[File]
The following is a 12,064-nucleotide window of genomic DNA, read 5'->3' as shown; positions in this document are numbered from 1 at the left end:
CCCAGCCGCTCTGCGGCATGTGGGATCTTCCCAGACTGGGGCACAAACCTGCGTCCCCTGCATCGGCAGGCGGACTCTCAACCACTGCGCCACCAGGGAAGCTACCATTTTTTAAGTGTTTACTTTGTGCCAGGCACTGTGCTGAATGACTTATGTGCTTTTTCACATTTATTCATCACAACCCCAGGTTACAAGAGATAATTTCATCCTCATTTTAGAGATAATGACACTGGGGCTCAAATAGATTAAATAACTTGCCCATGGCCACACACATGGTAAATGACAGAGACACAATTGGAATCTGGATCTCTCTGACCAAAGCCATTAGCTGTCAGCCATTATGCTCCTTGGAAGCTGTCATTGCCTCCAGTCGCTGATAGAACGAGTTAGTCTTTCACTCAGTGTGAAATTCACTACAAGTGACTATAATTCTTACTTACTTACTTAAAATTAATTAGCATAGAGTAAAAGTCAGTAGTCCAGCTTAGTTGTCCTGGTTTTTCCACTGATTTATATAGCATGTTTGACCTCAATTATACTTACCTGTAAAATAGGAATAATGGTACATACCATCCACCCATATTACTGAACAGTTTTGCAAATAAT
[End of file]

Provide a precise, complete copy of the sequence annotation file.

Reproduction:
The following is a 12,064-nucleotide window of genomic DNA, read 5'->3' as shown; positions in this document are numbered from 1 at the left end:
CCCAGCCGCTCTGCGGCATGTGGGATCTTCCCAGACTGGGGCACAAACCTGCGTCCCCTGCATCGGCAGGCGGACTCTCAACCACTGCGCCACCAGGGAAGCTACCATTTTTTAAGTGTTTACTTTGTGCCAGGCACTGTGCTGAATGACTTATGTGCTTTTTCACATTTATTCATCACAACCCCAGGTTACAAGAGATAATTTCATCCTCATTTTAGAGATAATGACACTGGGGCTCAAATAGATTAAATAACTTGCCCATGGCCACACACATGGTAAATGACAGAGACACAATTGGAATCTGGATCTCTCTGACCAAAGCCATTAGCTGTCAGCCATTATGCTCCTTGGAAGCTGTCATTGCCTCCAGTCGCTGATAGAACGAGTTAGTCTTTCACTCAGTGTGAAATTCACTACAAGTGACTATAATTCTTACTTACTTACTTAAAATTAATTAGCATAGAGTAAAAGTCAGTAGTCCAGCTTAGTTGTCCTGGTTTTTCCACTGATTTATATAGCATGTTTGACCTCAATTATACTTACCTGTAAAATAGGAATAATGGTACATACCATCCACCCATATTACTGAACAGTTTTGCAAATAAT